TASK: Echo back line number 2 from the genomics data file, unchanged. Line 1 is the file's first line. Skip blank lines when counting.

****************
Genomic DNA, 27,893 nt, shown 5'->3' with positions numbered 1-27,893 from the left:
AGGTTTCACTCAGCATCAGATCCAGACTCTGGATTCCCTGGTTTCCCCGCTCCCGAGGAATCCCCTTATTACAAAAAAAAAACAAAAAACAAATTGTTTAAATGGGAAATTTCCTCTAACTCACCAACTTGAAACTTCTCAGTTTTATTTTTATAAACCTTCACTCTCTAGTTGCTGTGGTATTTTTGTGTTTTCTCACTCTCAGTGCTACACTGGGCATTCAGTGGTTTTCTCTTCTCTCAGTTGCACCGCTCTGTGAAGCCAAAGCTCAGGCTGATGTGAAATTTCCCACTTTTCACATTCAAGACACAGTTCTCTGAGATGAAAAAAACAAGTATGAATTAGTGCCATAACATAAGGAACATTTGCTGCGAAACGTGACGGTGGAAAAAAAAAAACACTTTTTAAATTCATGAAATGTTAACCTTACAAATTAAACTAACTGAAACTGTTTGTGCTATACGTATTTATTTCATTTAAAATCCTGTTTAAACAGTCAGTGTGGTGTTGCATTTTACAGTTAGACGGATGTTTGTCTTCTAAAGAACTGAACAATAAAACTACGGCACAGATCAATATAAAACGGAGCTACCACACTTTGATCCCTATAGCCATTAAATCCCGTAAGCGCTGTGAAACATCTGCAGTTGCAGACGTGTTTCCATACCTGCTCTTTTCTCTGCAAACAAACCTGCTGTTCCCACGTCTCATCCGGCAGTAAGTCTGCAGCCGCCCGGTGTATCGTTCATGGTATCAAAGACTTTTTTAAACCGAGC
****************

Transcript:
AGGTTTCACTCAGCATCAGATCCAGACTCTGGATTCCCTGGTTTCCCCGCTCCCGAGGAATCCCCTTATTACAAAAAAAAAACAAAAAACAAATTGTTTAAATGGGAAATTTCCTCTAACTCACCAACTTGAAACTTCTCAGTTTTATTTTTATAAACCTTCACTCTCTAGTTGCTGTGGTATTTTTGTGTTTTCTCACTCTCAGTGCTACACTGGGCATTCAGTGGTTTTCTCTTCTCTCAGTTGCACCGCTCTGTGAAGCCAAAGCTCAGGCTGATGTGAAATTTCCCACTTTTCACATTCAAGACACAGTTCTCTGAGATGAAAAAAACAAGTATGAATTAGTGCCATAACATAAGGAACATTTGCTGCGAAACGTGACGGTGGAAAAAAAAAAACACTTTTTAAATTCATGAAATGTTAACCTTACAAATTAAACTAACTGAAACTGTTTGTGCTATACGTATTTATTTCATTTAAAATCCTGTTTAAACAGTCAGTGTGGTGTTGCATTTTACAGTTAGACGGATGTTTGTCTTCTAAAGAACTGAACAATAAAACTACGGCACAGATCAATATAAAACGGAGCTACCACACTTTGATCCCTATAGCCATTAAATCCCGTAAGCGCTGTGAAACATCTGCAGTTGCAGACGTGTTTCCATACCTGCTCTTTTCTCTGCAAACAAACCTGCTGTTCCCACGTCTCATCCGGCAGTAAGTCTGCAGCCGCCCGGTGTATCGTTCATGGTATCAAAGACTTTTTTAAACCGAGC